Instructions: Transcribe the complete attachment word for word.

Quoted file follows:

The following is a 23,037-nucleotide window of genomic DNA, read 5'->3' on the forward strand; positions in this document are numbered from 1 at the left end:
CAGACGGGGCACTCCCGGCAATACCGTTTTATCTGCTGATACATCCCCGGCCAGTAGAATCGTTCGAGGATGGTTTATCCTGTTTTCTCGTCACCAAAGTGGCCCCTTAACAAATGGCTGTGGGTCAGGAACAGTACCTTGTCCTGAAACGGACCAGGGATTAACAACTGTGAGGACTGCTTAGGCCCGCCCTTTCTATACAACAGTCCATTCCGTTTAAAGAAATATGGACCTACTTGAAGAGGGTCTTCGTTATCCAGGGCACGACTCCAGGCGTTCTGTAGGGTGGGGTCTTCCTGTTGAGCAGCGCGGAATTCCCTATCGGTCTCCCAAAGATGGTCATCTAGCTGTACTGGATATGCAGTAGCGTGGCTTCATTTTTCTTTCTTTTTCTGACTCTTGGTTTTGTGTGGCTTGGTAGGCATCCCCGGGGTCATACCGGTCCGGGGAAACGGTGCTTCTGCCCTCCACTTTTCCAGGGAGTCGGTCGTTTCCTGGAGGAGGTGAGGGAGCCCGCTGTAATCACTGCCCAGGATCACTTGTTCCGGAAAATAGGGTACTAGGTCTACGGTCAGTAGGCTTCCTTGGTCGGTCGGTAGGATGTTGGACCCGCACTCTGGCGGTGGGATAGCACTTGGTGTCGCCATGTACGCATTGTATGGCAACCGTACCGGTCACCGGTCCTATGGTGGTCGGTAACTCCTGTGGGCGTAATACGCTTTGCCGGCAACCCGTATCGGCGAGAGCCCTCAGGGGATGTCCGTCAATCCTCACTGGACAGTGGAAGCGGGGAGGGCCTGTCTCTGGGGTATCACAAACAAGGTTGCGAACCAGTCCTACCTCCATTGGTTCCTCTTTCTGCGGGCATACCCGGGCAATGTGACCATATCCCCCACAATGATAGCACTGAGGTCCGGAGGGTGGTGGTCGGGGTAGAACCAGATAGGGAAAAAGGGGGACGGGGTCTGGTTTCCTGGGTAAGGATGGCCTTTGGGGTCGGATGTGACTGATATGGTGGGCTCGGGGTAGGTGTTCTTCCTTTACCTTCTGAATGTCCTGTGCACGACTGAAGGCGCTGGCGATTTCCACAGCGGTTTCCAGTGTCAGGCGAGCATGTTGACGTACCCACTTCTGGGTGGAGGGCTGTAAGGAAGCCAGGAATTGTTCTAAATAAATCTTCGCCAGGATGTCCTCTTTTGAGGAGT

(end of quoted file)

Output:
The following is a 23,037-nucleotide window of genomic DNA, read 5'->3' on the forward strand; positions in this document are numbered from 1 at the left end:
CAGACGGGGCACTCCCGGCAATACCGTTTTATCTGCTGATACATCCCCGGCCAGTAGAATCGTTCGAGGATGGTTTATCCTGTTTTCTCGTCACCAAAGTGGCCCCTTAACAAATGGCTGTGGGTCAGGAACAGTACCTTGTCCTGAAACGGACCAGGGATTAACAACTGTGAGGACTGCTTAGGCCCGCCCTTTCTATACAACAGTCCATTCCGTTTAAAGAAATATGGACCTACTTGAAGAGGGTCTTCGTTATCCAGGGCACGACTCCAGGCGTTCTGTAGGGTGGGGTCTTCCTGTTGAGCAGCGCGGAATTCCCTATCGGTCTCCCAAAGATGGTCATCTAGCTGTACTGGATATGCAGTAGCGTGGCTTCATTTTTCTTTCTTTTTCTGACTCTTGGTTTTGTGTGGCTTGGTAGGCATCCCCGGGGTCATACCGGTCCGGGGAAACGGTGCTTCTGCCCTCCACTTTTCCAGGGAGTCGGTCGTTTCCTGGAGGAGGTGAGGGAGCCCGCTGTAATCACTGCCCAGGATCACTTGTTCCGGAAAATAGGGTACTAGGTCTACGGTCAGTAGGCTTCCTTGGTCGGTCGGTAGGATGTTGGACCCGCACTCTGGCGGTGGGATAGCACTTGGTGTCGCCATGTACGCATTGTATGGCAACCGTACCGGTCACCGGTCCTATGGTGGTCGGTAACTCCTGTGGGCGTAATACGCTTTGCCGGCAACCCGTATCGGCGAGAGCCCTCAGGGGATGTCCGTCAATCCTCACTGGACAGTGGAAGCGGGGAGGGCCTGTCTCTGGGGTATCACAAACAAGGTTGCGAACCAGTCCTACCTCCATTGGTTCCTCTTTCTGCGGGCATACCCGGGCAATGTGACCATATCCCCCACAATGATAGCACTGAGGTCCGGAGGGTGGTGGTCGGGGTAGAACCAGATAGGGAAAAAGGGGGACGGGGTCTGGTTTCCTGGGTAAGGATGGCCTTTGGGGTCGGATGTGACTGATATGGTGGGCTCGGGGTAGGTGTTCTTCCTTTACCTTCTGAATGTCCTGTGCACGACTGAAGGCGCTGGCGATTTCCACAGCGGTTTCCAGTGTCAGGCGAGCATGTTGACGTACCCACTTCTGGGTGGAGGGCTGTAAGGAAGCCAGGAATTGTTCTAAATAAATCTTCGCCAGGATGTCCTCTTTTGAGGAGT